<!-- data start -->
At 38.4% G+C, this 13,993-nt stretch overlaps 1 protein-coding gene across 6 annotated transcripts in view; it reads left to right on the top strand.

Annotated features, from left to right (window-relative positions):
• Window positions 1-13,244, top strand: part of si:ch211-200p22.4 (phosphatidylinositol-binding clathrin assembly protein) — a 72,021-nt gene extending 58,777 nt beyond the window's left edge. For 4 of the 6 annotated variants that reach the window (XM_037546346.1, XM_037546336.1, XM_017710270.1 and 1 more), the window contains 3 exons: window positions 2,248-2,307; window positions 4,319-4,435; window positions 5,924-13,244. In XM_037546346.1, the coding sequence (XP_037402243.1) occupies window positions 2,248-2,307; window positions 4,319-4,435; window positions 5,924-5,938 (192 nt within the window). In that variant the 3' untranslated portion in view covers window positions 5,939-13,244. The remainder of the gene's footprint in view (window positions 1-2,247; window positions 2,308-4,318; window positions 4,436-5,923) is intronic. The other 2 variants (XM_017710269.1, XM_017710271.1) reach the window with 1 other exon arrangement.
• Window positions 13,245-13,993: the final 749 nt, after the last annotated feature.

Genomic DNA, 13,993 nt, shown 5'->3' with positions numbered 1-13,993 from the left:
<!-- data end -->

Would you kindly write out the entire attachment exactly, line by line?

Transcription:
At 38.4% G+C, this 13,993-nt stretch overlaps 1 protein-coding gene across 6 annotated transcripts in view; it reads left to right on the top strand.

Annotated features, from left to right (window-relative positions):
• Window positions 1-13,244, top strand: part of si:ch211-200p22.4 (phosphatidylinositol-binding clathrin assembly protein) — a 72,021-nt gene extending 58,777 nt beyond the window's left edge. For 4 of the 6 annotated variants that reach the window (XM_037546346.1, XM_037546336.1, XM_017710270.1 and 1 more), the window contains 3 exons: window positions 2,248-2,307; window positions 4,319-4,435; window positions 5,924-13,244. In XM_037546346.1, the coding sequence (XP_037402243.1) occupies window positions 2,248-2,307; window positions 4,319-4,435; window positions 5,924-5,938 (192 nt within the window). In that variant the 3' untranslated portion in view covers window positions 5,939-13,244. The remainder of the gene's footprint in view (window positions 1-2,247; window positions 2,308-4,318; window positions 4,436-5,923) is intronic. The other 2 variants (XM_017710269.1, XM_017710271.1) reach the window with 1 other exon arrangement.
• Window positions 13,245-13,993: the final 749 nt, after the last annotated feature.

Genomic DNA, 13,993 nt, shown 5'->3' with positions numbered 1-13,993 from the left: